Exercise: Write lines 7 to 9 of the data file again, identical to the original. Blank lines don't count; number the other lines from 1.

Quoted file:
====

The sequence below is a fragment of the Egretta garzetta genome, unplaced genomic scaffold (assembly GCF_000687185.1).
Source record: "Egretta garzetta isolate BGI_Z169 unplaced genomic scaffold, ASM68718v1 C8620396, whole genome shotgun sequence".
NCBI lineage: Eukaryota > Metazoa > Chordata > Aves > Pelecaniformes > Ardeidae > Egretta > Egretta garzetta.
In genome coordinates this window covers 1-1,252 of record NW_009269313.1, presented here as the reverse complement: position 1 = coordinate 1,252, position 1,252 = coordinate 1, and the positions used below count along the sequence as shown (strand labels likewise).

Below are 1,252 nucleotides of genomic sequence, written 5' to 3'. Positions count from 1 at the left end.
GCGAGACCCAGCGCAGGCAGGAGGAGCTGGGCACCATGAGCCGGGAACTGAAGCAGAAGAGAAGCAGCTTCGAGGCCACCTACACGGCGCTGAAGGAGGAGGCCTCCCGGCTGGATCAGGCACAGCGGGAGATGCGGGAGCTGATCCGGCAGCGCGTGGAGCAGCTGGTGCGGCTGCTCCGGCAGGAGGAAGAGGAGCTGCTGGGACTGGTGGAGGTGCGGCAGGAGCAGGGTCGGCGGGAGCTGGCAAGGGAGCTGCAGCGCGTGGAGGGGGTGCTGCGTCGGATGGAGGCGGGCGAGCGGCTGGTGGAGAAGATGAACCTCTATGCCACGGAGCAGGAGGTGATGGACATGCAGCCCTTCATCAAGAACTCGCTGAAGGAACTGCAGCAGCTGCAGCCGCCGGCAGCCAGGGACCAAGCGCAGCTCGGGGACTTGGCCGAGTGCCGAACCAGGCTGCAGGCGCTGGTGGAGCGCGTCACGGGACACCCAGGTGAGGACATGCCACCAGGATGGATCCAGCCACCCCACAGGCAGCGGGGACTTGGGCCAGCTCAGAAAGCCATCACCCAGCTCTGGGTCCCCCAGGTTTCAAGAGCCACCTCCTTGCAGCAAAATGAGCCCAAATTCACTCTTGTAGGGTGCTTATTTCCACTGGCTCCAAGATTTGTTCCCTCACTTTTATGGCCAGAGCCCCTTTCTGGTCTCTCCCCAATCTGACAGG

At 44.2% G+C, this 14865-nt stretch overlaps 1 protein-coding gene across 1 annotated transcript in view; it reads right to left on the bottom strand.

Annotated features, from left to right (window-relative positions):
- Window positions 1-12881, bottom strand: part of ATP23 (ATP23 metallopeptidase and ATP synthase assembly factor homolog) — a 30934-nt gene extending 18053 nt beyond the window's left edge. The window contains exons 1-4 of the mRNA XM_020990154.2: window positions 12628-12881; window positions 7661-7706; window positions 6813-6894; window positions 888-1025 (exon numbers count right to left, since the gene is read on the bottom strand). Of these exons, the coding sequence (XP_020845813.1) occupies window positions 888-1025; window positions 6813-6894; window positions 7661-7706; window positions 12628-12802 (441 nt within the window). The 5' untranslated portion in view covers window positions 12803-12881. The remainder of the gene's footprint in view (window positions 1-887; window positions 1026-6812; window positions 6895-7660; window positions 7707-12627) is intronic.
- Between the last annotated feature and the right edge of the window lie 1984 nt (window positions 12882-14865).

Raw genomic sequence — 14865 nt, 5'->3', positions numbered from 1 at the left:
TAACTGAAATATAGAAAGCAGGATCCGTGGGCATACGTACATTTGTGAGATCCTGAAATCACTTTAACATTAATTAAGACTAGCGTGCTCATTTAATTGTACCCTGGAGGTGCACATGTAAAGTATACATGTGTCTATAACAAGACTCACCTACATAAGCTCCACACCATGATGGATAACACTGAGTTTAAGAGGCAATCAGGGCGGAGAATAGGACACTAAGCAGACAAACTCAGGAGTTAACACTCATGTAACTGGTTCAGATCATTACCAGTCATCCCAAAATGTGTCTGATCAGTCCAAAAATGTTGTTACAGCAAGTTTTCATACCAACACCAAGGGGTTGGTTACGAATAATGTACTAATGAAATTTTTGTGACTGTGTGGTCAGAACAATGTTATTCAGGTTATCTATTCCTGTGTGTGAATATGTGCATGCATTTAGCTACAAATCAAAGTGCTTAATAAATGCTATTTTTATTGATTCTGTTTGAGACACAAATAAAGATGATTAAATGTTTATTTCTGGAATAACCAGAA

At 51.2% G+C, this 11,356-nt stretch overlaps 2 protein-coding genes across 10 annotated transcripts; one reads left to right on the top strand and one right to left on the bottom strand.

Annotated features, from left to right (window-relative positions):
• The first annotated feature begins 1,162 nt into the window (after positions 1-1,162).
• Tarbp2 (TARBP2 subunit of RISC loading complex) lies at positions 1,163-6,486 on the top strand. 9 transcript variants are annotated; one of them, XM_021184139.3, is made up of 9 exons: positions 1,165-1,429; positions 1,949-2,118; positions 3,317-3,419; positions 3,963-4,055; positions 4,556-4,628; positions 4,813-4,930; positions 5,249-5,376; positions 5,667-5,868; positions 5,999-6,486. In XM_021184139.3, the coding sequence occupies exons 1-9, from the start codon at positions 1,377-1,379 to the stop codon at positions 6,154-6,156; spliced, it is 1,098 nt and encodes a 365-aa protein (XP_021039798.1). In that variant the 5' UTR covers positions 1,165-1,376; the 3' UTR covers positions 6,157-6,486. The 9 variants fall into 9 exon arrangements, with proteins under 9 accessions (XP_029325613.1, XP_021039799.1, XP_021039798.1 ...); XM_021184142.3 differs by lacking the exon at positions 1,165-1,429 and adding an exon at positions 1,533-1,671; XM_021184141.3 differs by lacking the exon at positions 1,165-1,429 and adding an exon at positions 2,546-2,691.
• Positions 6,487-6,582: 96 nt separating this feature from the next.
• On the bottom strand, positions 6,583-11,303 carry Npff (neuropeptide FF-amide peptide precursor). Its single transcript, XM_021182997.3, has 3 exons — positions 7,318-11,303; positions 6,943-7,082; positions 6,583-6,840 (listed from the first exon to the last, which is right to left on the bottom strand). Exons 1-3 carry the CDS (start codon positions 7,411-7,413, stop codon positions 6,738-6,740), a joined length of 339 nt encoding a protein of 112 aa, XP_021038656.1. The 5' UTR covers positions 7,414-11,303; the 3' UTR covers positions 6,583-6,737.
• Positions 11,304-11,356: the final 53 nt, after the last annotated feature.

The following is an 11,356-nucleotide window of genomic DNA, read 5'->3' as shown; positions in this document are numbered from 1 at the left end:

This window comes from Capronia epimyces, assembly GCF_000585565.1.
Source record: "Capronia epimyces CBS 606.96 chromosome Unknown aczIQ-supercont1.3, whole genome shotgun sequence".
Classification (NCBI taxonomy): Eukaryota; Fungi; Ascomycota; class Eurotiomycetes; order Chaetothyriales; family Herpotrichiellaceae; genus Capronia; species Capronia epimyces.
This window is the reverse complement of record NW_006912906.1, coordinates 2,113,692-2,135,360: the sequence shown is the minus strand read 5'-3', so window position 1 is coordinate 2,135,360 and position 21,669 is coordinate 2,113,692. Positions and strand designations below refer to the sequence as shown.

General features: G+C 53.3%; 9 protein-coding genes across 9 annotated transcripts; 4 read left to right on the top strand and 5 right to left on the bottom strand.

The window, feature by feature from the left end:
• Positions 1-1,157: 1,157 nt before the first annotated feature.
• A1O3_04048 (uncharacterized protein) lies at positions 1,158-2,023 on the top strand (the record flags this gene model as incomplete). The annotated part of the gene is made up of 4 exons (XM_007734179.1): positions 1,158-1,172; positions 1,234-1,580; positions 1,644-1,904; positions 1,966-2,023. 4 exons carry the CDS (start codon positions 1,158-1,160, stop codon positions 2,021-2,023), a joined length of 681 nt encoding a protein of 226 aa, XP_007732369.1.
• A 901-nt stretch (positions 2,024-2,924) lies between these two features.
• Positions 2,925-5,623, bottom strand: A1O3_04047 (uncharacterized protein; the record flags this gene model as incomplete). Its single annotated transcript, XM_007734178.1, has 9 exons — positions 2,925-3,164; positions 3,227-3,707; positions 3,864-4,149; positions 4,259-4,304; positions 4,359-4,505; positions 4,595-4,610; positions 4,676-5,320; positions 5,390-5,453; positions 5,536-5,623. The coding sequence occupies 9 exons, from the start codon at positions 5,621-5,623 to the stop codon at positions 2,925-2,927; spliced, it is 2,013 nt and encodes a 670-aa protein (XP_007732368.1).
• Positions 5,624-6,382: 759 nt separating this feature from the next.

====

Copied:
At 44.2% G+C, this 14865-nt stretch overlaps 1 protein-coding gene across 1 annotated transcript in view; it reads right to left on the bottom strand.

Annotated features, from left to right (window-relative positions):
- Window positions 1-12881, bottom strand: part of ATP23 (ATP23 metallopeptidase and ATP synthase assembly factor homolog) — a 30934-nt gene extending 18053 nt beyond the window's left edge. The window contains exons 1-4 of the mRNA XM_020990154.2: window positions 12628-12881; window positions 7661-7706; window positions 6813-6894; window positions 888-1025 (exon numbers count right to left, since the gene is read on the bottom strand). Of these exons, the coding sequence (XP_020845813.1) occupies window positions 888-1025; window positions 6813-6894; window positions 7661-7706; window positions 12628-12802 (441 nt within the window). The 5' untranslated portion in view covers window positions 12803-12881. The remainder of the gene's footprint in view (window positions 1-887; window positions 1026-6812; window positions 6895-7660; window positions 7707-12627) is intronic.